But then I fell in love with the person who would become my wifespouse. She was born at midnight, the first baby of her birth year. I love birthdays, my own and everyone else’s, so I started celebrating with her, and it started to really matter to me.

Going to a party is hard when you have a one year old, but we get out so rarely, I planned ahead to make sure it would work. We picked an event that seemed to be brimming with hope, and fun, and excitement. I was excited to celebrate the love of my life, and try to pick up a little bit of her relentless optimism in the face of oppression and fear.

Then the entire family got sick.


At 8pm on December 31st, instead of getting ready to go out dancing, we were coming home from the children’s ER, with an exhausted toddler who had his very first ear infection. He was so congested that he couldn’t breastfeed, which meant that he was pissed off and my boobs hurt. Nowhere was opened to fill his prescription, and eventually we tried to put him to bed. At midnight, instead of kissing on the dance floor, I was half asleep on our couch (where I could prop up my own congested head) while my incredible partner tried to soothe a screaming baby who just got angrier when I tried to comfort him.

For the first time I can remember, the new year feels new. Everything feels different, and it isn’t an exciting hope filled kind of different. It’s more like falling into cold water. Ten days later, I’m still reeling from it. We are still trying to figure out when we’re going to get to really celebrate my wife’s birthday. The baby can breath through his nose now, but we’re all still so stuffed up, and he’s still terrified to nurse. It may be that he never will again.

And in the midst of all of our illnesses (three cases of the flu, two ear infections, and a sinus infection!) we learn that despite what so many said to comfort us, we are almost certainly going to be losing our insurance very soon. When the Affordable Care Act is repealed, my wife and I will be left without coverage, without any kind of security in terms of health.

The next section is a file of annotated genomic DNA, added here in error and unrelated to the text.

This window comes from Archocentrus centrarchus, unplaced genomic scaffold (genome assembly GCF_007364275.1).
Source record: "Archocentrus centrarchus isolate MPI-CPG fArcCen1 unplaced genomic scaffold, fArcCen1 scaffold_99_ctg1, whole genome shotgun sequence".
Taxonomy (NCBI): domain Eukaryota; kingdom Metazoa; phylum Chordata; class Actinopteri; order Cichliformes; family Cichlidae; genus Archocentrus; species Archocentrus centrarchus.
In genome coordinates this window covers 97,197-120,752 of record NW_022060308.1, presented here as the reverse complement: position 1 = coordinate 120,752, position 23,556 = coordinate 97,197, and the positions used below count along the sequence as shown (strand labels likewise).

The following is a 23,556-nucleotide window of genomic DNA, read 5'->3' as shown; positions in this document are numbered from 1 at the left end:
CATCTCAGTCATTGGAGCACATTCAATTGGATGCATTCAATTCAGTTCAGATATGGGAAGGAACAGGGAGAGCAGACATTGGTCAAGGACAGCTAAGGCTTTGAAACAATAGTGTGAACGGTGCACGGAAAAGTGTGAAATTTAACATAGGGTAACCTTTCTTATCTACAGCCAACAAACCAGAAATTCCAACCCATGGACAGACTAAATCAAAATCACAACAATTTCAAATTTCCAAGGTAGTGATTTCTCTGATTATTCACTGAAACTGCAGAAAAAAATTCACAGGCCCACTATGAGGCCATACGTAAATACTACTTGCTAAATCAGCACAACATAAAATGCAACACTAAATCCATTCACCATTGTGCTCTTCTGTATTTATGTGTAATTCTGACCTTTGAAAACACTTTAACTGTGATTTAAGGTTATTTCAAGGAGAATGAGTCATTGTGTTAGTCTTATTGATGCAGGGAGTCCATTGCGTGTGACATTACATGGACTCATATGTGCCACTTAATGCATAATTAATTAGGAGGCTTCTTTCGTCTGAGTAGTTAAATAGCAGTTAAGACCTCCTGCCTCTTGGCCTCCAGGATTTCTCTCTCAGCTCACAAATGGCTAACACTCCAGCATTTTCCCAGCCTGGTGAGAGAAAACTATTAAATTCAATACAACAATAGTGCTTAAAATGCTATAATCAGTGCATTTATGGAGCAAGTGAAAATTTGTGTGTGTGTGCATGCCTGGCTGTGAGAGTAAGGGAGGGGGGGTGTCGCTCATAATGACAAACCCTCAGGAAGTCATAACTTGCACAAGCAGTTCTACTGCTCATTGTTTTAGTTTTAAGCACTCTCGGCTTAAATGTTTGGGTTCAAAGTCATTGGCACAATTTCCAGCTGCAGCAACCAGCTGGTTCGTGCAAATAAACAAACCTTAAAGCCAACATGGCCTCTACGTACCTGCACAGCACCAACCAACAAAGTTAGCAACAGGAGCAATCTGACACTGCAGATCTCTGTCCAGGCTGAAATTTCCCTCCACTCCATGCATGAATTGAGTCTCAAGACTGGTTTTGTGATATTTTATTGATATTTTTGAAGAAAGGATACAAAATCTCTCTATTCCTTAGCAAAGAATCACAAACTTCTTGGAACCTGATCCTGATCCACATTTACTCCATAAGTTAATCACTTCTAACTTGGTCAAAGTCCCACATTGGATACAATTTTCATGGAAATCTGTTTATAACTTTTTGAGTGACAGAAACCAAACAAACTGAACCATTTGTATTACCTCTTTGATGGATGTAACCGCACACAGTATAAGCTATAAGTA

As a gay mother who gets sick several times a year, suffers from PTSD, and needs dental work, it’s not a particularly hopeful time. As a defensive pessimist, it’s difficult to find any silver lining in this at all. As a nursing parent, it’s traumatic to deal with sudden physical and hormonal changes on top of everything else. And as a freelancer, my bank account has taken a huge hit from my being this ill. So this is the new year, and what the fuck are we going to do?

Sorry this isn’t more uplifting.

I have a Patreon now, if you want to support my writing here, and elsewhere!

Hello Cis People, Let’s Talk Bathrooms

I don’t normally blog about trans issues. Why don’t I blog about trans issues? Well, I’m a cislady. I’m like, really really cis. So I figure it’s not my place, not my job, to run my mouth about trans issues. Instead, I do my best to elevate trans voices when I can, and I stick to writing about what I actually have expertise in.

CONTENT NOTE: homophobia, transphobia, and brief mention of rape. Plus lots of swears.

Apparently that’s like, ranting about kids and gender and one children’s album. I’m comfortable with that.

But, we have to talk about all of the bathroom shit (pun intended!) that’s going on. Yesterday, on twitter, I learned of an Oxford, Alabama law even more heinous than the North Carolina law we’re* all pissed (again with the potty puns!) about. Essentially, this law is in direct response to Target choosing to allow trans folks to pee where they’re comfortable. It makes following Target’s policy, or just your own judgement when you have to pee in any store or other public place, a crime for trans people.

Let’s all pause to look at a picture of a cat.


I think we all deserved that break!


Ok, now I am speaking specifically to cis people. Everyone else, you’re free to stay, or free to spend the time you were going to spend reading this looking at even more cat pictures. It’s a big internet out there, enjoy yourself. Cis friends, family, and others, listen up.

This law is literally evil.